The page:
Given the challenges of maternal and child access and adherence to antiretroviral therapy in high HIV-prevalence settings, innovative biomedical solutions, including long-acting, injectable formulations, offer a paradigm shift in the pediatric HIV/AIDS epidemic. Modified HIV-1 broadly neutralizing antibodies (bNAbs) are highly potent and long-acting, and therefore have indisputable potential for protection from HIV-1 peri- and post-natal transmission.

PedMAb’s FIRST OBJECTIVE is a multi-step approach phase I (dose finding) study followed by a phase II study to test the safety, tolerability and pharmacokinetic (PK) profile of bNAbs administered subcutaneously (SC) alone or in combinations to breastfeeding, HIV-exposed, uninfected (HEU) neonates (within 72h of birth) alongside standard-of-care ARVs, and repeated (at 4 or 6 months) in infants.

Our goal is to define the optimal dose(s), timing, and the ideal combination(s) of bNAbs to prevent HIV breast-milk transmission in high-incidence regions.

The long-acting (LS) version of the bNAb CAP256, never tested in pediatric populations, and VRC07-523, were chosen for 1) epitope complementarity (CD4bs and V1V2-glycan); 2) breadth for subtype C (dominant in South Africa) and other subtypes; 3) half-life >3-4 months in adults (VRC07-523LS), allowing large administration intervals; 4) potency and availability of the formulation for SC administration, which in children is preferable to intravenous administration; 5) availability through non-profit partnerships.
The trials will be implemented at the South African Medical Research Council’s Chatsworth accredited Clinical Research site, located within the premises of the RK Khan regional hospital, Durban. It accounts for 2000-2300 deliveries by HIV-infected women/year. Antenatal HIV-prevalence in this district is approximately 46%, and exclusive breastfeeding prevalence is 64% among HEU aged 0-14 weeks.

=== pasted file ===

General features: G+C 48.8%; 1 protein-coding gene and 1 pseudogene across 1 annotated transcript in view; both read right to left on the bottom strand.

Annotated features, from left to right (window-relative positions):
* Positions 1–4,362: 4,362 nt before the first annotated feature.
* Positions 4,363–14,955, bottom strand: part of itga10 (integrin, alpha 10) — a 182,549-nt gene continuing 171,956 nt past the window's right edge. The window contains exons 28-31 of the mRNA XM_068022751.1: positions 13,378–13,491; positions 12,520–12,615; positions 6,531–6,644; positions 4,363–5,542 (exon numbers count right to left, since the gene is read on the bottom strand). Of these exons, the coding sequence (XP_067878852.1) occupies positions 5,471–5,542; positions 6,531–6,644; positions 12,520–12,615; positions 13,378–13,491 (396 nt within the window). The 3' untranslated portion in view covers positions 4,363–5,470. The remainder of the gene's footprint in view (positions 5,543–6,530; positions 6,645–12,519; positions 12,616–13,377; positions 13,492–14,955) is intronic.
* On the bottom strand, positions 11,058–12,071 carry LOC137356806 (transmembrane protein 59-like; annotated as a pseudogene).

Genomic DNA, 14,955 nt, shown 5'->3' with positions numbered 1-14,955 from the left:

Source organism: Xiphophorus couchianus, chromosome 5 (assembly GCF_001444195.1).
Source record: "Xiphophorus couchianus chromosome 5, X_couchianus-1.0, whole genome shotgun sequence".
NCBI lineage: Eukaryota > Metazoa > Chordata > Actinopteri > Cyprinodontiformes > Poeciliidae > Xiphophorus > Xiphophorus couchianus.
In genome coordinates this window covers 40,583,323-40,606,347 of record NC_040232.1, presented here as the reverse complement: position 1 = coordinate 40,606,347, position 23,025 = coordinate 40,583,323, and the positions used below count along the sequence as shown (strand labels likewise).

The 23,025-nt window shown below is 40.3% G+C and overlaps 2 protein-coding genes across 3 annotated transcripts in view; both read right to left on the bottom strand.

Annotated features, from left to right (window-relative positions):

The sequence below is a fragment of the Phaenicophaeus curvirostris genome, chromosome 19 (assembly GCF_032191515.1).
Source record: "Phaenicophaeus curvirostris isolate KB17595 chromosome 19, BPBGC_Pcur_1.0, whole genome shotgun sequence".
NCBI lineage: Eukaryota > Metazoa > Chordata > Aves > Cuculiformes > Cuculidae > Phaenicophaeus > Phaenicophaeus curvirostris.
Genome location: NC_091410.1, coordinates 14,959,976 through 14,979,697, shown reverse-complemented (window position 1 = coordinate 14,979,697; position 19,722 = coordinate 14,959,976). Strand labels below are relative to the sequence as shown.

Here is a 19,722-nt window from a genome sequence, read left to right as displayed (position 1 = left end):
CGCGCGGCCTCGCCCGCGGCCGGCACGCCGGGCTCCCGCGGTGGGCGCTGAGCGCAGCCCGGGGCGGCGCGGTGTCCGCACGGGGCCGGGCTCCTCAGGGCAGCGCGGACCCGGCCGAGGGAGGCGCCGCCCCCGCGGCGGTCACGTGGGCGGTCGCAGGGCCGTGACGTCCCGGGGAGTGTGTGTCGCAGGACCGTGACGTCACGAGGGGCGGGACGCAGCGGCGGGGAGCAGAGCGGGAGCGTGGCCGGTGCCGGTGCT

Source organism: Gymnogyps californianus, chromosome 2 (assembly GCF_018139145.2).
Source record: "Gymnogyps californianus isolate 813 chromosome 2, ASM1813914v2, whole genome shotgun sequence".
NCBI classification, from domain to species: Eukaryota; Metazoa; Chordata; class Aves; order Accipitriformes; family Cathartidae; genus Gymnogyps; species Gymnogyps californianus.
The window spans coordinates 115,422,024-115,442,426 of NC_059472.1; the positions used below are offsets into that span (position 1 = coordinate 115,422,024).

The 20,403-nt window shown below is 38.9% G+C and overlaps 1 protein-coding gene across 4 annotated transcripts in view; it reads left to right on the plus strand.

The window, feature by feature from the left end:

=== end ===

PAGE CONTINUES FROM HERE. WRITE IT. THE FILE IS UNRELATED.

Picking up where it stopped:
The primary outcome will be the number of participants who experience severe adverse events to bNAbs, administered alone or in combination, within 28 days of each administration. The secondary outcome is elimination half-life of bNAbs, alone or in combination, within 6 months of each administration. Exploratory studies will provide additional information on persistence and distribution of functional bNAbs in infants, and on immunemodulation driven by bNAbs. Viral phenotyping will provide essential information on the sensitivity of circulating maternal and pediatric viruses to clinically relevant bNAbs.

The clinical trials and associated research questions will form an excellent basis for knowledge, technology transfer, quality assurance programs and training between consortium partners and contribute to capacity building (SECOND OBJECTIVE).
Overall, PedMAb will provide critical new information for future large-scale efficacy studies of bNAbs in infants, who continue to be infected with HIV-1 through breastfeeding.